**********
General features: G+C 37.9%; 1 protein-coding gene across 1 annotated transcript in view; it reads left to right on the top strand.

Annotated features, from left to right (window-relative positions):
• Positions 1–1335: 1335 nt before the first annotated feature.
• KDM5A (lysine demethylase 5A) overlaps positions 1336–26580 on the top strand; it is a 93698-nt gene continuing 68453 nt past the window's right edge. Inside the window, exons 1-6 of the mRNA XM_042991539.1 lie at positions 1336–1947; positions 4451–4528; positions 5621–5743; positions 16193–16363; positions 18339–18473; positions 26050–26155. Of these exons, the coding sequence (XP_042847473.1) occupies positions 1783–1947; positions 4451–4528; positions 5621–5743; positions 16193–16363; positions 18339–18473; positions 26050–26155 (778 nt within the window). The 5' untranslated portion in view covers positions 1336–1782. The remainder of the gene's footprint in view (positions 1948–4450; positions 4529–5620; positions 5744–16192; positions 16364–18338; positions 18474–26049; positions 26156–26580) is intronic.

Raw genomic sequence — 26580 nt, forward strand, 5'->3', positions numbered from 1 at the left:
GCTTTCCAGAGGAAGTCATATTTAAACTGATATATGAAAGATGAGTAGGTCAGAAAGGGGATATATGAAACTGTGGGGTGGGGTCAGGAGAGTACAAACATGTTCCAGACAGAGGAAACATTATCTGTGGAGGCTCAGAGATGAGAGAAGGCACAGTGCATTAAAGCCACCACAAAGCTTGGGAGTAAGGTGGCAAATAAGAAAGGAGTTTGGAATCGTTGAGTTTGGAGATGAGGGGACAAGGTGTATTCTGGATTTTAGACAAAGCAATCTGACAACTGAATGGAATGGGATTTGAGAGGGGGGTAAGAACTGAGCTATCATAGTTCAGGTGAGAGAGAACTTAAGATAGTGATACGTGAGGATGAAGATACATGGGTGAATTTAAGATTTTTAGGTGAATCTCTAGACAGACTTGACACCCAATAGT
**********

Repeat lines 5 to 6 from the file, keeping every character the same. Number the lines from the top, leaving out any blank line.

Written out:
Raw genomic sequence — 26580 nt, forward strand, 5'->3', positions numbered from 1 at the left:
GCTTTCCAGAGGAAGTCATATTTAAACTGATATATGAAAGATGAGTAGGTCAGAAAGGGGATATATGAAACTGTGGGGTGGGGTCAGGAGAGTACAAACATGTTCCAGACAGAGGAAACATTATCTGTGGAGGCTCAGAGATGAGAGAAGGCACAGTGCATTAAAGCCACCACAAAGCTTGGGAGTAAGGTGGCAAATAAGAAAGGAGTTTGGAATCGTTGAGTTTGGAGATGAGGGGACAAGGTGTATTCTGGATTTTAGACAAAGCAATCTGACAACTGAATGGAATGGGATTTGAGAGGGGGGTAAGAACTGAGCTATCATAGTTCAGGTGAGAGAGAACTTAAGATAGTGATACGTGAGGATGAAGATACATGGGTGAATTTAAGATTTTTAGGTGAATCTCTAGACAGACTTGACACCCAATAGT